Mr. Cronkhite, who spent 12 years as executive chef of Blair House, guest house of the US president, is certainly a fan of picnic baskets - and picnics in general. His new book is one of several that explore the best foods to serve, whether you want classic cuisine or to break out of the traditional mold.
Many of his recipes feature an unexpected touch - pineapple juice added to fresh limeade; corn on the cob cooked in milk, butter, and water; potato salad made with sweet potatoes instead of the usual white or red ones. They provide a way to produce picnic fare that's familiar yet a bit unusual.
In contrast, the recipes in "Picnics" by Robin Vitetta-Miller (Clarkson Potter, $14.95), are simple and speedy but also gourmet: vegetarian pita pockets with hummus, marinated eggplant, and baby greens, for instance, or soft-shell crab sandwiches with almond mayonnaise.
"Potato Salad," by Barbara Lauterbach (Chronicle Books, $18.95), treads a middle ground for those who don't already have a favorite potato salad recipe, or who are searching for some variations. Imagine a picnic table with smoked oyster potato salad sitting beside mashed potato salad - something for every age and taste.
After all, a picnic is a time that adults don't worry about acting a bit childlike - letting watermelon juice roll down the chin without wiping it off - and children can observe the grown-up world and begin to take their place in it. It's a time of reveling in "the simple pleasures," as Cronkhite calls them.
But that's not all. "What makes a picnic special," he declares, "is the love that goes into preparing and sharing it."
12 limes, at room temperature
3 cups pineapple juice
About 1-1/2 cups granulated sugar
32 ounces sparkling water
Fresh mint springs, for garnish
Crushed ice, if desired
Halve and juice the limes (you should end up with about 1-1/2 cups of juice); reserve the squeezed lime halves. In a pitcher, combine the lime juice with the pineapple juice; add sugar until it's sweetened to your taste. Stir until the sugar is completely dissolved, and then add the sparkling water.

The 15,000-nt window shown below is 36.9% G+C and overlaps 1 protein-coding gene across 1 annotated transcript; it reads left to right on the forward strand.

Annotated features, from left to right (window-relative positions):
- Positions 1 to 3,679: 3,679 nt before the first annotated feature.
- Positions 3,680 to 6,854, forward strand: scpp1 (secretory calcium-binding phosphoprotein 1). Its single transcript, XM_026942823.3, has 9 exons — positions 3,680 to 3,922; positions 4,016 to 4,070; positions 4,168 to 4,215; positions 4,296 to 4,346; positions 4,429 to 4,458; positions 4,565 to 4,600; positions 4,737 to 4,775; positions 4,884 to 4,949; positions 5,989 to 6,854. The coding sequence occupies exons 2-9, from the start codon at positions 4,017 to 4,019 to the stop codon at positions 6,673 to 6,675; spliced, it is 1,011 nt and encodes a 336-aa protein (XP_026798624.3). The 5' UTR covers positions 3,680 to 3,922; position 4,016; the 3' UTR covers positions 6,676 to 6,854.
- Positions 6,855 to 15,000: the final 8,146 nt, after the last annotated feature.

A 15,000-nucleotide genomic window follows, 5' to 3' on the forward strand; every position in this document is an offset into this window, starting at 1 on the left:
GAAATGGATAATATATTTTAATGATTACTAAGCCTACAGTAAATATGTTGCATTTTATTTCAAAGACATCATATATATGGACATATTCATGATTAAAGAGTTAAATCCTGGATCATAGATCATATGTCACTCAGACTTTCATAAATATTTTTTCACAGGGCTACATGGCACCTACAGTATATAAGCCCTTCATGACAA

Place a squeezed lime half in the bottom of each glass, along with a sprig of mint, if desired. Add ice and pour the limeade over. Makes about 2 quarts.
Adapted from 'A Return to Family Picnics'
12 ears sweet corn
2 cups water
2 cups whole milk
1/2 cup (1 stick) butter
Shuck the corn, trim the ends, and then rinse off all of the stringy silk. Combine the water, milk, and butter in a large pot; season with a pinch of salt and bring to a boil. Drop the corn into the pot, cover, and cook until tender, 5 to 6 minutes. If desired, melt additional butter over the ears and sprinkle with salt. Makes 12 servings.
Adapted from 'A Return to Family Picnics'
1 pound skinless, boneless chicken breasts
1/4 cup chopped walnuts
1 cup fresh raspberries
2 scallions (green and white parts), chopped
1 tablespoon raspberry vinegar
1 tablespoon olive oil
2 teaspoons Dijon mustard
Salt and pepper to taste
Place the chicken in a medium saucepan with water to cover. Over high heat, bring to a boil. Reduce the heat to medium and simmer for 10 minutes, until the chicken is cooked through. Drain. When the chicken is cool enough to handle, cut it into 1-inch chunks.
Meanwhile, place the walnuts in a small dry skillet and set over medium-high heat. Cook for 2 to 3 minutes, until the nuts are golden brown, shaking the pan frequently. Set aside.
In a large bowl, combine the chicken cubes, raspberries, and scallions. Toss gently to combine.
In a small bowl, whisk together the vinegar, oil, and mustard. Pour over the chicken mixture and toss to coat. Season to taste with salt and pepper.
Refrigerate in a plastic container with sealable lid until you're ready to pack it into a cold cooler. Top with the walnuts just before serving. Makes 4 servings.
Adapted from 'Picnics'